healthHealth and Medicine

Controversial Study Wants To Resurrect Brain-Dead People


Tom Hale

Senior Journalist

clockJun 6 2017, 10:44 UTC

The contentious study wants to use stem cells to reanimate a brain-dead person. Tinydevil/Shutterstock

A US biotech company has laid out a highly controversial plan to do the unimaginable – resurrect brain-dead people using the power of stem cells.

Last year, Bioquark gained attention after gaining ethical permission to use 20 brain-dead patients for this research in India. Those trials were scrapped after Indian regulators shut it down. 


Now, they are back to announce a new trial in Latin America within the coming months, according to a new report by STAT News.

In the previous trials, the basic idea was to inject stem cells into the patient's upper spinal cord along with a cocktail of peptides shown to help neurons develop. They then aimed to stimulate the brain using electrical nerve stimulation and laser therapy.

Stem cells, undifferentiated cells that have the potential to develop into many different types of specialized cells, have already been shown to hold huge potential for biomedical sciences, whether that’s treating age-related macular degeneration or hair lossThe wider research into stem cells eventually promises to create functional replica tissues and organs for use as replacements.

Just earlier this year, new research produced the growth of millions of brain and muscle cells in a matter of days. However, the jump from this to kickstarting a brain-dead brain is a big one.


“To undertake such a complex initiative, we are combining biologic regenerative medicine tools with other existing medical devices typically used for stimulation of the central nervous system, in patients with other severe disorders of consciousness,” said Ira Pastor, the CEO of Bioquark Inc, as reported by the Telegraph last year, in regards to the previous trials. “We hope to see results within the first two to three months.”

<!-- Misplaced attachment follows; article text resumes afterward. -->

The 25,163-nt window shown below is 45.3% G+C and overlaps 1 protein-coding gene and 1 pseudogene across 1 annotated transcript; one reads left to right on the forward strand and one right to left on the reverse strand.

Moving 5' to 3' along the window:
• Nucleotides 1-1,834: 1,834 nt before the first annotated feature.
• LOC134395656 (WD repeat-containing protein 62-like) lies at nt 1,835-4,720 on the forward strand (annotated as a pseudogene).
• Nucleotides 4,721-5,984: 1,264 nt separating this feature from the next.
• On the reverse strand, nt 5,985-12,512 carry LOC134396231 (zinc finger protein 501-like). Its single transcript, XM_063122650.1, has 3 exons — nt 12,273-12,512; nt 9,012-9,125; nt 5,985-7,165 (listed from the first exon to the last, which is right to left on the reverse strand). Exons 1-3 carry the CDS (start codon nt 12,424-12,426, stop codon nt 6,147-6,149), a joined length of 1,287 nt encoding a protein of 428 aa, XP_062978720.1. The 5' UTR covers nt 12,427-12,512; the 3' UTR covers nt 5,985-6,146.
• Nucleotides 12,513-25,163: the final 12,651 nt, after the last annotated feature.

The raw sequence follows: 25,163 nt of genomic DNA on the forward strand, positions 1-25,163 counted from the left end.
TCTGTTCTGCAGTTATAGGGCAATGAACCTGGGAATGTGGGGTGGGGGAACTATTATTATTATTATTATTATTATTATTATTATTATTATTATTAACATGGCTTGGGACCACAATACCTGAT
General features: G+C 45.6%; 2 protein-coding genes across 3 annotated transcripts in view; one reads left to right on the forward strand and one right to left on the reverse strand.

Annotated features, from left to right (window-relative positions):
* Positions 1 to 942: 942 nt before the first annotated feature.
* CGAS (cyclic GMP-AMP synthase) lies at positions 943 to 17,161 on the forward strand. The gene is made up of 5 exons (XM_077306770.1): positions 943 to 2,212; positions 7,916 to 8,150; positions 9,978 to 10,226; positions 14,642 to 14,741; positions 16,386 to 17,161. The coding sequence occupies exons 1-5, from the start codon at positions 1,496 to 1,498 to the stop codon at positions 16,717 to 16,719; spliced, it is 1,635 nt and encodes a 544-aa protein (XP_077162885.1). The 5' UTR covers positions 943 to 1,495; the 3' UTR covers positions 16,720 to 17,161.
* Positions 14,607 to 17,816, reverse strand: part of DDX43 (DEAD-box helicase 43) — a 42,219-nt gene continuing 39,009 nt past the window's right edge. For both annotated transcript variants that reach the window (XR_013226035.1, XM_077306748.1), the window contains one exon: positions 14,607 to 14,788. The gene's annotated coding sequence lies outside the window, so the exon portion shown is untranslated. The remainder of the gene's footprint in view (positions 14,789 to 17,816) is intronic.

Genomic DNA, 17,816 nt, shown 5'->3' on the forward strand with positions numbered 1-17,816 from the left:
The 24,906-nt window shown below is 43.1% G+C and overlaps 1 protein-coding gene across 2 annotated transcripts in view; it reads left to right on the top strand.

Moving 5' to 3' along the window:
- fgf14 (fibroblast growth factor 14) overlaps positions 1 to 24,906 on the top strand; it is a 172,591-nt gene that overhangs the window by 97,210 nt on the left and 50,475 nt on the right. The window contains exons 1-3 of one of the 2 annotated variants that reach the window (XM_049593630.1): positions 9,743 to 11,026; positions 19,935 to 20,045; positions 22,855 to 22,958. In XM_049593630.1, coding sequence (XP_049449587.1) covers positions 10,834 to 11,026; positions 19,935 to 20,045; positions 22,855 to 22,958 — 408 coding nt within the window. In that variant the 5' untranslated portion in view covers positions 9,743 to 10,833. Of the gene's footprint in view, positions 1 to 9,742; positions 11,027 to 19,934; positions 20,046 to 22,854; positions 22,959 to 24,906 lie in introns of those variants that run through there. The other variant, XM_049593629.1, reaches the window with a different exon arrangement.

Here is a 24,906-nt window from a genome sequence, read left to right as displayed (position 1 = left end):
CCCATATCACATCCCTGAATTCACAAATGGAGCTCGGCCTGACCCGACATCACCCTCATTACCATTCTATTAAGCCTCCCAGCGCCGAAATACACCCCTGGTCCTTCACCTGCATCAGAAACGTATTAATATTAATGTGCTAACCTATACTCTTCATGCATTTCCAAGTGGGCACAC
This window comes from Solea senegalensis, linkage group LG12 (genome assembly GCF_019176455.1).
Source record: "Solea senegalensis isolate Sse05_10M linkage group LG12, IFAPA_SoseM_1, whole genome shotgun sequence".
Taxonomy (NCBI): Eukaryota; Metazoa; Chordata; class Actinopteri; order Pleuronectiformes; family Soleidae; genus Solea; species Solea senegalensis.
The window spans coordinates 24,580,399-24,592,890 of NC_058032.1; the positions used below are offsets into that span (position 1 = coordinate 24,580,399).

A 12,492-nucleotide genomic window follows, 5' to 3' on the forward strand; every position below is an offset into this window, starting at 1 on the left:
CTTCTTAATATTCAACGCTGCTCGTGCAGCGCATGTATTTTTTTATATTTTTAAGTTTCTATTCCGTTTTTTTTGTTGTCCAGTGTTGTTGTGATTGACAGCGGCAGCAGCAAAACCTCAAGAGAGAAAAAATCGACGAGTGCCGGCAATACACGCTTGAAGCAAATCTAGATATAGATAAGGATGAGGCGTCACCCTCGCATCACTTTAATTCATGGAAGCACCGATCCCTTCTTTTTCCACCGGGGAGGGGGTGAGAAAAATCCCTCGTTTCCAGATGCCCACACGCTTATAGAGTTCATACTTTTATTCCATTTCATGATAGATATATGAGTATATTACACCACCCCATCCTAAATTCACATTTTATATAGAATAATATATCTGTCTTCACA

Experts have previously been very skeptical of the plans from both an ethical and scientific viewpoint. Writing for the peer-reviewed clinical journal Critical Care in November 2016, Ariane Lewis and Arthur Caplan from the NYU Langone Medical Center slammed it as a “dubious study” that “borders on quackery.”

“Unfortunately, this study has no scientific foundation,” they wrote. “Given the complete absence of foundation for this study and it’s at best, ethically questionable, and at worst, outright unethical nature, this trial would never be approved in the United States. Moreover, Bioquark, who aims to ‘alter the regulatory state of human tissues and organs,’ has a blatant conflict of interest in undertaking this activity.”

Even in the face of this criticism and previous setbacks, Bioquark remains optimistic: “I give us a pretty good chance,” Pastor told STAT. “I just think it’s a matter of putting it all together and getting the right people and the right minds on it.”

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